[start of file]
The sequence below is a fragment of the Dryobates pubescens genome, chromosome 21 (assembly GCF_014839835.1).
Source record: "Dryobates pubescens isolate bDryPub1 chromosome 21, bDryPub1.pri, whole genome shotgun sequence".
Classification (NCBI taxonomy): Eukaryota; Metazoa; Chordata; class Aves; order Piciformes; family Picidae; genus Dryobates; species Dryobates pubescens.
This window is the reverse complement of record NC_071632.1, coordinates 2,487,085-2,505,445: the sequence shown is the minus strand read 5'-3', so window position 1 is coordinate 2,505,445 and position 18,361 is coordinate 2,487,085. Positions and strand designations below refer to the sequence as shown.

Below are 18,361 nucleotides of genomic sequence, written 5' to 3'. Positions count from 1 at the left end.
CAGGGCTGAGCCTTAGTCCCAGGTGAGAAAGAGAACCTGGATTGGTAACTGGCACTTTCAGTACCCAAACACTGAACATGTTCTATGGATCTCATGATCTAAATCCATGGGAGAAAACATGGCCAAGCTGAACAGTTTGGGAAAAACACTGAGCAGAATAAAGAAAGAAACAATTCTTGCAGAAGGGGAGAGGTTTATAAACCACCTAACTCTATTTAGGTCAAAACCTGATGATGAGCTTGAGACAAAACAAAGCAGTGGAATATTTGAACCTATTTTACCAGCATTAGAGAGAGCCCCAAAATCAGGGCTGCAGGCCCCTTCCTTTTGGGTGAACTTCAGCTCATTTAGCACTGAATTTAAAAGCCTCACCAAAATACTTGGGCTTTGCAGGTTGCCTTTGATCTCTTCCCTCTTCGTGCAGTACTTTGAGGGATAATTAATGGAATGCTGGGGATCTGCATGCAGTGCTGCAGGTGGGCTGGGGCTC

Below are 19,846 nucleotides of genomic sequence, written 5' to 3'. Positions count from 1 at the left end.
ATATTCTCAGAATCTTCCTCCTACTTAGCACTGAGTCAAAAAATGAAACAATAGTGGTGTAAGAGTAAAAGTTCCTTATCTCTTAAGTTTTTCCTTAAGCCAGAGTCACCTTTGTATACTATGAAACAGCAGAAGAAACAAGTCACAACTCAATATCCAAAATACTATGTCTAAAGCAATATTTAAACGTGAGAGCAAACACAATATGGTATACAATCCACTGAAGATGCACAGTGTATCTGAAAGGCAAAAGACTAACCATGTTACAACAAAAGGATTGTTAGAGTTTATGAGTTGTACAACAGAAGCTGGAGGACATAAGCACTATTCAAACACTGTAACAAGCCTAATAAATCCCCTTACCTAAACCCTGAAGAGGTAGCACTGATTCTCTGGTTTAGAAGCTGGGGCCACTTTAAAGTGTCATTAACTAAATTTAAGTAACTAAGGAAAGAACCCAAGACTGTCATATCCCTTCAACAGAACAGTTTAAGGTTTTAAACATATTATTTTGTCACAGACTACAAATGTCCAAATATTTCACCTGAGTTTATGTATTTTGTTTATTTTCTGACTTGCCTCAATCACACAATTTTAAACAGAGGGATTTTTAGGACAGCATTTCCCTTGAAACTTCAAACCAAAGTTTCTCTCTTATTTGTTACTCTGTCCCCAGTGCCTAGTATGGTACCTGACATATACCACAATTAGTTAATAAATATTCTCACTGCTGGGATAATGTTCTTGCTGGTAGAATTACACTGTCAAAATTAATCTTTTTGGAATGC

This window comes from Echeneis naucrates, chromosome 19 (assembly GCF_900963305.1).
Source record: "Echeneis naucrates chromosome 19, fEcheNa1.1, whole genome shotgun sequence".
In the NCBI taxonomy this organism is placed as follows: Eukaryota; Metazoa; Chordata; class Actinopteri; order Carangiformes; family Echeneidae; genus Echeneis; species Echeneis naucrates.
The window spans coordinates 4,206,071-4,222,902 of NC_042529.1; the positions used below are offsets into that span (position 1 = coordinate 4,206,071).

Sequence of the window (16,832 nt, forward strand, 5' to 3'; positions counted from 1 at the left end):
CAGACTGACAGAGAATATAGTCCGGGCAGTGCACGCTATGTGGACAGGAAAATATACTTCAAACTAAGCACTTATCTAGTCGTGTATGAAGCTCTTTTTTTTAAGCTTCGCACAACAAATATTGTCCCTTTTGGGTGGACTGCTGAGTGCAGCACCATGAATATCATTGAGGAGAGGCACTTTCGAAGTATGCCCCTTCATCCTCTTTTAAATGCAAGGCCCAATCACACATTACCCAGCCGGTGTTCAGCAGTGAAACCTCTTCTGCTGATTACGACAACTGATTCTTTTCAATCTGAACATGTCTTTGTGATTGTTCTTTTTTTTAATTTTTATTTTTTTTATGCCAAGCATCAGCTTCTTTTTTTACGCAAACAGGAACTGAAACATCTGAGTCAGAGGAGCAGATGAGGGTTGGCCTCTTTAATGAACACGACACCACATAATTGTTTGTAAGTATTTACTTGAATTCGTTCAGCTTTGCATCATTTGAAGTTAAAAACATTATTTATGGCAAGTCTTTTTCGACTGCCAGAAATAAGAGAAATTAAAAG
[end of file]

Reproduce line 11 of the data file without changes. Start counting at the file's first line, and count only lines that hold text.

In the NCBI taxonomy this organism is placed as follows: Eukaryota; Metazoa; Chordata; class Actinopteri; order Carangiformes; family Echeneidae; genus Echeneis; species Echeneis naucrates.